Quarterbacks, Environments and Development

[dt_divider style=”thick” /]Dan Hatman’s latest piece on Carson Wentz and self scouting has me thinking a lot about quarterback’s environments and how they affect their developmental curves.

The Cleveland Browns are 0-8. After multiple benchings in favor of Kevin Hogan and Cody Kessler, Coach Hue Jackson has named his rookie quarterback, DeShone Kizer, the starter – again. Kizer flashed some impressive traits during the preseason and Week 1 against the Pittsburgh Steelers. However, he’s not been playing great ball as of late. He’s thrown for 3 touchdowns, 11 interceptions and 1,144 yards in seven games started this season. Not great, Bob.

To add on – the Browns are in a perpetual state of dysfunction. One where no one knows if Hue Jackson will be around past the 2017 season or not. That exact dysfunction of constant regime change is why the Browns are constantly in this position. Dysfunction in an organization – especially in the NFL – permeates throughout the facility from the top down, affecting every level of the organization in the building. Including player development.

But this isn’t a piece about the Browns and their dysfunction. (For more on Kizer and the Browns here’s Jeff Feyerer’s piece.) It’s about the quarterback position and how their environment affects their development. The Browns dysfunction is to highlight what can make a quarterback’s development slope downward. When speaking with my colleagues about hits and misses in the draft recently I asked how we can better evaluate and project players. It’s really difficult to project a player from college to the NFL. Not only for the many obvious reasons like we’re projecting complex human beings, but because of the different environments they could be drafted. David Archibald brought up some excellent points, the first being that we really don’t have the tools to quantify the impact of context and the second being that context might not have an impact on performance, but development itself.

This sadly might be the case for Kizer and how his developmental curve is shaped moving forward. It’s certainly been the case for Carson Wentz and Jared Goff. Positive in their cases. As Dan said in his piece the other day, “If you (like myself) thought Philadelphia presented a better environment than the Rams (under Jeff Fisher) for either Goff or Wentz, good for you.” Philadelphia had a better structured organization in place for Wentz when he arrived than Los Angeles did for Goff. Now with Sean McVay as the head coach, Goff is playing like a number one overall pick should. It’s still early, but improvements are being made. By moving on from an archaic system like Fisher’s to an innovative one like McVay’s, Goff and his teammates have been presented a more favorable environment to flourish.

Late round picks like Tom Brady and Dak Prescott were able to develop behind either good defenses or strong running games. This slows down the game and doesn’t throw them right into the fire by asking them to do too much. These two players were also drafted in the 6th and 4th rounds respectively, and thus there was less pressure on them to instantly perform. In college, Prescott had trouble being an accurate passer on a consistent basis due to mechanical problems and a subpar offensive line at Mississippi State. With the Dallas Cowboys, Prescott cleaned up his throwing motion and also has a cleaner pocket to work from with a high quality offensive line – which ups his ball placement consistently on throws down the field. Prescott has become one of the more accurate quarterbacks when throwing into tight spaces in the NFL and he also looks like a better passer thus far in year two than he did in year one. This is probably not the case if not for the environment around him in Dallas, and a great example of the context around a player and its impact on development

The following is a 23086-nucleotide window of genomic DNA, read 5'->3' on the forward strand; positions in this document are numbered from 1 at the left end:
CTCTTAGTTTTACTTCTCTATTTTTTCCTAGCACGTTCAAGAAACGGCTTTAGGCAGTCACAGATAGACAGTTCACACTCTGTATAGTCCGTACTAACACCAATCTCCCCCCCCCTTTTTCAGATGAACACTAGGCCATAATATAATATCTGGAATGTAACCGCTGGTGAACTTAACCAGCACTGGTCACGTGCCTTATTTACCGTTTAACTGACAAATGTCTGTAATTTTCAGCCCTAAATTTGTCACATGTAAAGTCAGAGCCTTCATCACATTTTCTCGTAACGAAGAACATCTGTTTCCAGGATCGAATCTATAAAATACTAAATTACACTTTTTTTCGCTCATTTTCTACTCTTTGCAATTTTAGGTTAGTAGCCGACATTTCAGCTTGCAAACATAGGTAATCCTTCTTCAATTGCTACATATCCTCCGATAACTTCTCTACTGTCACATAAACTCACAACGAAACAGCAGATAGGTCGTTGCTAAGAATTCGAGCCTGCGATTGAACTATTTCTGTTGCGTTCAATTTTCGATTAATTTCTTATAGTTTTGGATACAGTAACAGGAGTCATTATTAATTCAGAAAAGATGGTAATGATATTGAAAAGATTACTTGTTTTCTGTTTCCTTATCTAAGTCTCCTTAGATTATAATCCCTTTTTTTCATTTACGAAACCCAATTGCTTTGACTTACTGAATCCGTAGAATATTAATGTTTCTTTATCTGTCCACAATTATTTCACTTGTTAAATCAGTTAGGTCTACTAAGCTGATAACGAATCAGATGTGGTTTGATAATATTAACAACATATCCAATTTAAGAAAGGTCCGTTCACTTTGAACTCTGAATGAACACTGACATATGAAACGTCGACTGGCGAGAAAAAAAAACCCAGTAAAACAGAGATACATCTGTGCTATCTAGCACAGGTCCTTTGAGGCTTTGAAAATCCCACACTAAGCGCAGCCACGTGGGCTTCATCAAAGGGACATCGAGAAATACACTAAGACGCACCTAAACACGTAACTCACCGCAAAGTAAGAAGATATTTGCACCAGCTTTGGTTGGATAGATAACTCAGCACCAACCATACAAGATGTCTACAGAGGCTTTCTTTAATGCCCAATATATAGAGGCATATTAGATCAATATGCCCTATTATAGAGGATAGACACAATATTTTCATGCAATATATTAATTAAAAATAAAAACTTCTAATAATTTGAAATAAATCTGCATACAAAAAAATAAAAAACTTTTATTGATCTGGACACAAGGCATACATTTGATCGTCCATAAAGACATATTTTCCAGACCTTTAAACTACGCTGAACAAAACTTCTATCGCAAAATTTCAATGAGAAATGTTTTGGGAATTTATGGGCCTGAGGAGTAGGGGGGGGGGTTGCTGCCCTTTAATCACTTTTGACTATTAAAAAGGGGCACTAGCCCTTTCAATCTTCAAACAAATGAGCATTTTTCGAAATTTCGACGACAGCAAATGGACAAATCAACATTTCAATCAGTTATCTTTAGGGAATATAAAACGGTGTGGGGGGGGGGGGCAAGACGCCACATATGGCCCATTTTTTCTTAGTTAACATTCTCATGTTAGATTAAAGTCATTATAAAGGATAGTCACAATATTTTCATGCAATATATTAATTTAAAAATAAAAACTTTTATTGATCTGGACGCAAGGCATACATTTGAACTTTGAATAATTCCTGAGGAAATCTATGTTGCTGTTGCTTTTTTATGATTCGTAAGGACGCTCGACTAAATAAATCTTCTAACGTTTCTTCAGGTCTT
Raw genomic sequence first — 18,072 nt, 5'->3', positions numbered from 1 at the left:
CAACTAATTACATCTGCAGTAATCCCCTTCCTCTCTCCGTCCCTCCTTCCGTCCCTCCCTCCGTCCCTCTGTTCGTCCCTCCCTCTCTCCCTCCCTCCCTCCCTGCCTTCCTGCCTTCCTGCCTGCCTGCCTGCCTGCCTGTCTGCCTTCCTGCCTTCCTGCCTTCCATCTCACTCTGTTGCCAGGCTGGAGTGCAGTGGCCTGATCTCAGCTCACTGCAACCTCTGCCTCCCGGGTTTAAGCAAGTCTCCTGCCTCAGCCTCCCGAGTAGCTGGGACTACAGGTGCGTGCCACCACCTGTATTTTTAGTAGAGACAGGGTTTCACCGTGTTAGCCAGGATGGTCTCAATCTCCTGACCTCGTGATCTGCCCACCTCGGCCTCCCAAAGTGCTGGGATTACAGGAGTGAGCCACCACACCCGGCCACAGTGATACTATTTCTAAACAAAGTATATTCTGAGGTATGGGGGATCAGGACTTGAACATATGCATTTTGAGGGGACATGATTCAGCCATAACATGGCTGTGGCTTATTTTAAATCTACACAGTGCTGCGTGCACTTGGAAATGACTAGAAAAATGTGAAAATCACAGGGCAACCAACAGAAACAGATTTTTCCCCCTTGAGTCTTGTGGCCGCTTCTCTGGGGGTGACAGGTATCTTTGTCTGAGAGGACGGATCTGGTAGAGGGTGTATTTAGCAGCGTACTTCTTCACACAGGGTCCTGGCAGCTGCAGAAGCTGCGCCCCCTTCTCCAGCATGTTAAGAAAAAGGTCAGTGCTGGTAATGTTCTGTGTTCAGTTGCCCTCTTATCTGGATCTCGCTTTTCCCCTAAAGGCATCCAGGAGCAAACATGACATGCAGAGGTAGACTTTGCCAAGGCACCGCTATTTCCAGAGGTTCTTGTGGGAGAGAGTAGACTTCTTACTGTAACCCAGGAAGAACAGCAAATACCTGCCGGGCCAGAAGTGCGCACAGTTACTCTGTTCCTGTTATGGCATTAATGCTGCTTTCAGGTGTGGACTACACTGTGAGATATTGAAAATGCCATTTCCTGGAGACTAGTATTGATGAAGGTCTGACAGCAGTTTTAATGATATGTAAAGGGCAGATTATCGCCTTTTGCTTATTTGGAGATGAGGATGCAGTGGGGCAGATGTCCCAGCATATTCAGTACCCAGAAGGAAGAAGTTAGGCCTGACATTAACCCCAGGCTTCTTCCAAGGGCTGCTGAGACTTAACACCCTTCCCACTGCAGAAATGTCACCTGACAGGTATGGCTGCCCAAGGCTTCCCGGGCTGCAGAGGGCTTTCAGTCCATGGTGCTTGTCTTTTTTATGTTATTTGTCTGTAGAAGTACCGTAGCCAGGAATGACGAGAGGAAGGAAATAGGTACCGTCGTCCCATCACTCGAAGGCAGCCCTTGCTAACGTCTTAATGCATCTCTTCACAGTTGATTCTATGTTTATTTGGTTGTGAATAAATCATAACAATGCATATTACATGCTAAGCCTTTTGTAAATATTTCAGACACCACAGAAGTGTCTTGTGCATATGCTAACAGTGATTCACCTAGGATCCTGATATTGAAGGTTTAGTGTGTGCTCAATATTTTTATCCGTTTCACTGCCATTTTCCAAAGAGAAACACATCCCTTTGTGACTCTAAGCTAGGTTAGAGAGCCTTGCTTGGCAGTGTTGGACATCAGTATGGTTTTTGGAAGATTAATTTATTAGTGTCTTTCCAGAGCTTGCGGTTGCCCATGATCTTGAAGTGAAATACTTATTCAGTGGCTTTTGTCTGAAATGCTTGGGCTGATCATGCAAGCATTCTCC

Stable organizations like New England, Green Bay and in recent years Dallas have the ability to help their players develop because of their systems already in place. On the other end of that spectrum are Cleveland and New York (AFC).

I think about how the Browns future would be like if they had drafted either Wentz or Deshaun Watson instead of trading back in the last two drafts. However, it’s hard to say whether or not players like Wentz or Watson would be playing like they are now for their respective teams if the Browns did draft them. Their developmental curve would definitely have shifted one way or another.

Projecting a player’s career pre-draft is extremely difficult without knowing the environment he’s going to end up in. It’s also probably impossible to quantify. There are probably a lot of players that struggled during their playing days because of the environment around them through no real fault of their own. No player can develop into his full potential on his own. There’s always a coach or multiple coaches that need to get through to him along with having the right players around him at the right time. For Kizer, I hope that Cleveland is able to eliminate their dysfunction and that he can flash the talent and ability he displayed at Notre Dame.

Check out more of Joseph’s work here, including a look at Kareem Hunt’s superior balance, how to mask deficiencies along an offensive line, and the effect Ryan Tannehill’s injury could have the 2018 QB market.

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